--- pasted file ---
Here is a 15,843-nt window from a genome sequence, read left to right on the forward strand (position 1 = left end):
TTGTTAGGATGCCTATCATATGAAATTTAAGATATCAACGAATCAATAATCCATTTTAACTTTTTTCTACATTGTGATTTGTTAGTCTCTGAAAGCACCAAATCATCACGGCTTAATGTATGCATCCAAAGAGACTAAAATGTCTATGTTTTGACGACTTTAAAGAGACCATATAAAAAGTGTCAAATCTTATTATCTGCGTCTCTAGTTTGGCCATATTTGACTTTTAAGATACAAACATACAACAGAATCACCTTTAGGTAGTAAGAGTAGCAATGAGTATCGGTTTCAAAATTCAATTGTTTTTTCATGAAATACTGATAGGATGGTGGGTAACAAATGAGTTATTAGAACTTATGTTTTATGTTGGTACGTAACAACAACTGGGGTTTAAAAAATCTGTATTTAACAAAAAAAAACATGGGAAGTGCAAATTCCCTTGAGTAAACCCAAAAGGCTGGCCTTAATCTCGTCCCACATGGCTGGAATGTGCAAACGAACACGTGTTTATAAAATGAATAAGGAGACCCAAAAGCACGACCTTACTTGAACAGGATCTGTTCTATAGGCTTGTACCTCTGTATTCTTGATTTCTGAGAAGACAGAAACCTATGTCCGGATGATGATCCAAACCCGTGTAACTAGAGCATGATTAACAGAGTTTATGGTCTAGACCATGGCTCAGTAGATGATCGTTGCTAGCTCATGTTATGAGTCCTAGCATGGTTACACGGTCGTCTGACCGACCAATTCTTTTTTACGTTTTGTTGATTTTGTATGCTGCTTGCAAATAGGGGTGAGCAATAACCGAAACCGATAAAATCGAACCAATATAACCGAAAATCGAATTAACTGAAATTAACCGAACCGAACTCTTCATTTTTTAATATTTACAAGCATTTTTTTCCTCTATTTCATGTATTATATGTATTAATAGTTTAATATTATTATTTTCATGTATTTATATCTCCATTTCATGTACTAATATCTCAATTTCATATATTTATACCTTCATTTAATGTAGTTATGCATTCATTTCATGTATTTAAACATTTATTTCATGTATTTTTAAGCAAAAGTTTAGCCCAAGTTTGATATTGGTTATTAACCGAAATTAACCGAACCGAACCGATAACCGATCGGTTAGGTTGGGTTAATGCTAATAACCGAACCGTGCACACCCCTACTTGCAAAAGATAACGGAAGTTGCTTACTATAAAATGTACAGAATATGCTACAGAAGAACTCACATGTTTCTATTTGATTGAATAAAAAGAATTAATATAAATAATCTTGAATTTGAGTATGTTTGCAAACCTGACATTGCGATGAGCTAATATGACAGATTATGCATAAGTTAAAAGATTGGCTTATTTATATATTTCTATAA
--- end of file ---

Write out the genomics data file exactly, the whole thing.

Here is a 15,843-nt window from a genome sequence, read left to right on the forward strand (position 1 = left end):
TTGTTAGGATGCCTATCATATGAAATTTAAGATATCAACGAATCAATAATCCATTTTAACTTTTTTCTACATTGTGATTTGTTAGTCTCTGAAAGCACCAAATCATCACGGCTTAATGTATGCATCCAAAGAGACTAAAATGTCTATGTTTTGACGACTTTAAAGAGACCATATAAAAAGTGTCAAATCTTATTATCTGCGTCTCTAGTTTGGCCATATTTGACTTTTAAGATACAAACATACAACAGAATCACCTTTAGGTAGTAAGAGTAGCAATGAGTATCGGTTTCAAAATTCAATTGTTTTTTCATGAAATACTGATAGGATGGTGGGTAACAAATGAGTTATTAGAACTTATGTTTTATGTTGGTACGTAACAACAACTGGGGTTTAAAAAATCTGTATTTAACAAAAAAAAACATGGGAAGTGCAAATTCCCTTGAGTAAACCCAAAAGGCTGGCCTTAATCTCGTCCCACATGGCTGGAATGTGCAAACGAACACGTGTTTATAAAATGAATAAGGAGACCCAAAAGCACGACCTTACTTGAACAGGATCTGTTCTATAGGCTTGTACCTCTGTATTCTTGATTTCTGAGAAGACAGAAACCTATGTCCGGATGATGATCCAAACCCGTGTAACTAGAGCATGATTAACAGAGTTTATGGTCTAGACCATGGCTCAGTAGATGATCGTTGCTAGCTCATGTTATGAGTCCTAGCATGGTTACACGGTCGTCTGACCGACCAATTCTTTTTTACGTTTTGTTGATTTTGTATGCTGCTTGCAAATAGGGGTGAGCAATAACCGAAACCGATAAAATCGAACCAATATAACCGAAAATCGAATTAACTGAAATTAACCGAACCGAACTCTTCATTTTTTAATATTTACAAGCATTTTTTTCCTCTATTTCATGTATTATATGTATTAATAGTTTAATATTATTATTTTCATGTATTTATATCTCCATTTCATGTACTAATATCTCAATTTCATATATTTATACCTTCATTTAATGTAGTTATGCATTCATTTCATGTATTTAAACATTTATTTCATGTATTTTTAAGCAAAAGTTTAGCCCAAGTTTGATATTGGTTATTAACCGAAATTAACCGAACCGAACCGATAACCGATCGGTTAGGTTGGGTTAATGCTAATAACCGAACCGTGCACACCCCTACTTGCAAAAGATAACGGAAGTTGCTTACTATAAAATGTACAGAATATGCTACAGAAGAACTCACATGTTTCTATTTGATTGAATAAAAAGAATTAATATAAATAATCTTGAATTTGAGTATGTTTGCAAACCTGACATTGCGATGAGCTAATATGACAGATTATGCATAAGTTAAAAGATTGGCTTATTTATATATTTCTATAA